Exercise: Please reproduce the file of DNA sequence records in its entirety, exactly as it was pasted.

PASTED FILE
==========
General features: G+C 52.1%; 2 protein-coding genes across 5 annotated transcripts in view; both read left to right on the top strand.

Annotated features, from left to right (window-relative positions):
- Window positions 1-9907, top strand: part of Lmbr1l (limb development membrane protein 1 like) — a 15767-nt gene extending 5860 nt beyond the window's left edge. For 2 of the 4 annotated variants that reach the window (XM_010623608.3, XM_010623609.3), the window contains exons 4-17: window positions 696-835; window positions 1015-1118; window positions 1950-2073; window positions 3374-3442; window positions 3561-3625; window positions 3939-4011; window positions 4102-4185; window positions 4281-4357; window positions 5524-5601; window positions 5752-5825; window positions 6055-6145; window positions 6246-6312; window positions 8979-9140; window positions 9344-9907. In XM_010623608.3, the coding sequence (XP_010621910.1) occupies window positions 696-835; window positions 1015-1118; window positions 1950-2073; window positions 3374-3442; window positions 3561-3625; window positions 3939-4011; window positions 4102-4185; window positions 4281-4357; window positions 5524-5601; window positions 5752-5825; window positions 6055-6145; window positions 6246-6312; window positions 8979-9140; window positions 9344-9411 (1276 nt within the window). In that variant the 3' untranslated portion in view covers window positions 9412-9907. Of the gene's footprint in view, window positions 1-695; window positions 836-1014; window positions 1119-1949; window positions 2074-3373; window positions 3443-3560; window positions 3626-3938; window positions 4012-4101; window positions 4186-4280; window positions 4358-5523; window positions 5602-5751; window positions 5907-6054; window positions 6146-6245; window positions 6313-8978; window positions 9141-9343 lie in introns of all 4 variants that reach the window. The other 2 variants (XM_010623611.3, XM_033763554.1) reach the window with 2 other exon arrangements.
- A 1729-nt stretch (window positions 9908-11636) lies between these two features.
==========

General features: G+C 52.1%; 2 protein-coding genes across 5 annotated transcripts in view; both read left to right on the top strand.

Annotated features, from left to right (window-relative positions):
- Window positions 1-9907, top strand: part of Lmbr1l (limb development membrane protein 1 like) — a 15767-nt gene extending 5860 nt beyond the window's left edge. For 2 of the 4 annotated variants that reach the window (XM_010623608.3, XM_010623609.3), the window contains exons 4-17: window positions 696-835; window positions 1015-1118; window positions 1950-2073; window positions 3374-3442; window positions 3561-3625; window positions 3939-4011; window positions 4102-4185; window positions 4281-4357; window positions 5524-5601; window positions 5752-5825; window positions 6055-6145; window positions 6246-6312; window positions 8979-9140; window positions 9344-9907. In XM_010623608.3, the coding sequence (XP_010621910.1) occupies window positions 696-835; window positions 1015-1118; window positions 1950-2073; window positions 3374-3442; window positions 3561-3625; window positions 3939-4011; window positions 4102-4185; window positions 4281-4357; window positions 5524-5601; window positions 5752-5825; window positions 6055-6145; window positions 6246-6312; window positions 8979-9140; window positions 9344-9411 (1276 nt within the window). In that variant the 3' untranslated portion in view covers window positions 9412-9907. Of the gene's footprint in view, window positions 1-695; window positions 836-1014; window positions 1119-1949; window positions 2074-3373; window positions 3443-3560; window positions 3626-3938; window positions 4012-4101; window positions 4186-4280; window positions 4358-5523; window positions 5602-5751; window positions 5907-6054; window positions 6146-6245; window positions 6313-8978; window positions 9141-9343 lie in introns of all 4 variants that reach the window. The other 2 variants (XM_010623611.3, XM_033763554.1) reach the window with 2 other exon arrangements.
- A 1729-nt stretch (window positions 9908-11636) lies between these two features.